You will seldom see posts from me about insects. I value them and appreciate their contribution to our natural world but they are not generally the focus of my art or my writing. This insect, however, has my attention. The Seventeen-year Periodic Cicada, also known as Brood-X, Magicicada septendecim.
An insect that spends seventeen years underground, feeding on the sap of trees, only to emerge seventeen years later, for only two weeks, to sing, breed, lay eggs, and begin this life-cycle all over again.
I've been through a seventeen-year emergence before, aware of it only because of the noise. Thousands of males, all at once, flexing a drum-like organ in their abdomen. It can be deafening. But right now there is no sound. There is just this slow, steady increase in numbers. Speculation is that the temperatures have been too cold and everything will change when the ground warms up to 64F degrees.
This emergence is different for another reason. It is happening in my yard. The quiet is eerie. Does it mean only females have emerged? Are the males just two cold to sing? East Tennessee's May has been unseasonably cold with many days hovering in the 50's F. These cicadas are lounging near the ground, on ferns, viburnum, coral bells, even the ginger, any plant that happens to be nearby when they exit the ground. They are also climbing the beech trunks and if you think to look over-head, you'll find them hanging out in the lower canopy.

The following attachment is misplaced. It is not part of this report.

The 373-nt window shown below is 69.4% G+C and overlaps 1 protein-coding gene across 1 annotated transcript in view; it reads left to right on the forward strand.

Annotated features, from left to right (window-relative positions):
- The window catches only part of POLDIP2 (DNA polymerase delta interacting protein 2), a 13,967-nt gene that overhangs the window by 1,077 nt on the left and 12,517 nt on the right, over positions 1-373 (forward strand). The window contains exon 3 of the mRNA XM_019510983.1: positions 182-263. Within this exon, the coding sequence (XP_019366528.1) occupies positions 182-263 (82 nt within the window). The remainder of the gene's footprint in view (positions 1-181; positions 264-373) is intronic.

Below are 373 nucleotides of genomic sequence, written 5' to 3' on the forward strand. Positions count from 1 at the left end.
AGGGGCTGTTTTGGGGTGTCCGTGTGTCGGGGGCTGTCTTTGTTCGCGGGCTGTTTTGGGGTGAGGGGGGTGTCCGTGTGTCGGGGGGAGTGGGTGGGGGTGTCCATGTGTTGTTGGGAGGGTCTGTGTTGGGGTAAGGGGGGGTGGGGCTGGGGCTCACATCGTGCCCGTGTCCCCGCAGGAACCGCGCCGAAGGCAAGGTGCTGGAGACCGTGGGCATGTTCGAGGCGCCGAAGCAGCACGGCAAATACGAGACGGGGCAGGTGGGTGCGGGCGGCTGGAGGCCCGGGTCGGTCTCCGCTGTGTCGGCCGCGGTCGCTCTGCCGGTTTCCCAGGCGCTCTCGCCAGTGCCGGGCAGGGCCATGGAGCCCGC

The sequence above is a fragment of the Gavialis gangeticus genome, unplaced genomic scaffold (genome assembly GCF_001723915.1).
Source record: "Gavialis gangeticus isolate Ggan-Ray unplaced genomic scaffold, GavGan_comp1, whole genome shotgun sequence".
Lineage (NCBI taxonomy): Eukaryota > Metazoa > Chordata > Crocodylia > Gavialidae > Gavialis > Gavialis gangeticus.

According to science, these insects like to emerge when its warm, a ground temperature of 64 F degrees at least. But mine are emerging anyway. Quietly, almost secretively. Slowly. The sheer numbers are starting to feel creepy. And while we are waiting for the full effect, I want you to see what I refer to as the "fairy princess" phase of cicada metamorphosis.
I think this phase is magical, the beautiful, delicate wing pattern and lovely yellow trim. And yes, that other-worldly face. You can see more of that in my next post as I show you just how the cicada looks emerging from that empty casing we often see left behind.